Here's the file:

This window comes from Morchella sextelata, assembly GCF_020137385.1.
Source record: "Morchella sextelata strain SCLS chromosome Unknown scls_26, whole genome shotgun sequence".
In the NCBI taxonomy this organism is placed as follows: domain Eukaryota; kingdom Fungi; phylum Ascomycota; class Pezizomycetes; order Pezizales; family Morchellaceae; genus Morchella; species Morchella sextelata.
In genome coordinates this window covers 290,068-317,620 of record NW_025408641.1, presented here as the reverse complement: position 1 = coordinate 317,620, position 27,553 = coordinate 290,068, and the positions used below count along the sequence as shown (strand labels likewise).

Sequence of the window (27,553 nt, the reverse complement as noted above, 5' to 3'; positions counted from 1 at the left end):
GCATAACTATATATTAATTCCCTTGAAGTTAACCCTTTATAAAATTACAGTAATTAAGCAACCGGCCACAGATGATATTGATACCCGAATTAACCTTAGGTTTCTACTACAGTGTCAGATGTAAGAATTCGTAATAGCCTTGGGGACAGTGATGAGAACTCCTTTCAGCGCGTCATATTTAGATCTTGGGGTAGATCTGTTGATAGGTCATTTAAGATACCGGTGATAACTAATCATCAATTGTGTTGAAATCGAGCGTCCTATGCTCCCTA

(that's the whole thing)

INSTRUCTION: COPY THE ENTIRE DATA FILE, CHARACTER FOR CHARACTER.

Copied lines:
This window comes from Morchella sextelata, assembly GCF_020137385.1.
Source record: "Morchella sextelata strain SCLS chromosome Unknown scls_26, whole genome shotgun sequence".
In the NCBI taxonomy this organism is placed as follows: domain Eukaryota; kingdom Fungi; phylum Ascomycota; class Pezizomycetes; order Pezizales; family Morchellaceae; genus Morchella; species Morchella sextelata.
In genome coordinates this window covers 290,068-317,620 of record NW_025408641.1, presented here as the reverse complement: position 1 = coordinate 317,620, position 27,553 = coordinate 290,068, and the positions used below count along the sequence as shown (strand labels likewise).

Sequence of the window (27,553 nt, the reverse complement as noted above, 5' to 3'; positions counted from 1 at the left end):
GCATAACTATATATTAATTCCCTTGAAGTTAACCCTTTATAAAATTACAGTAATTAAGCAACCGGCCACAGATGATATTGATACCCGAATTAACCTTAGGTTTCTACTACAGTGTCAGATGTAAGAATTCGTAATAGCCTTGGGGACAGTGATGAGAACTCCTTTCAGCGCGTCATATTTAGATCTTGGGGTAGATCTGTTGATAGGTCATTTAAGATACCGGTGATAACTAATCATCAATTGTGTTGAAATCGAGCGTCCTATGCTCCCTA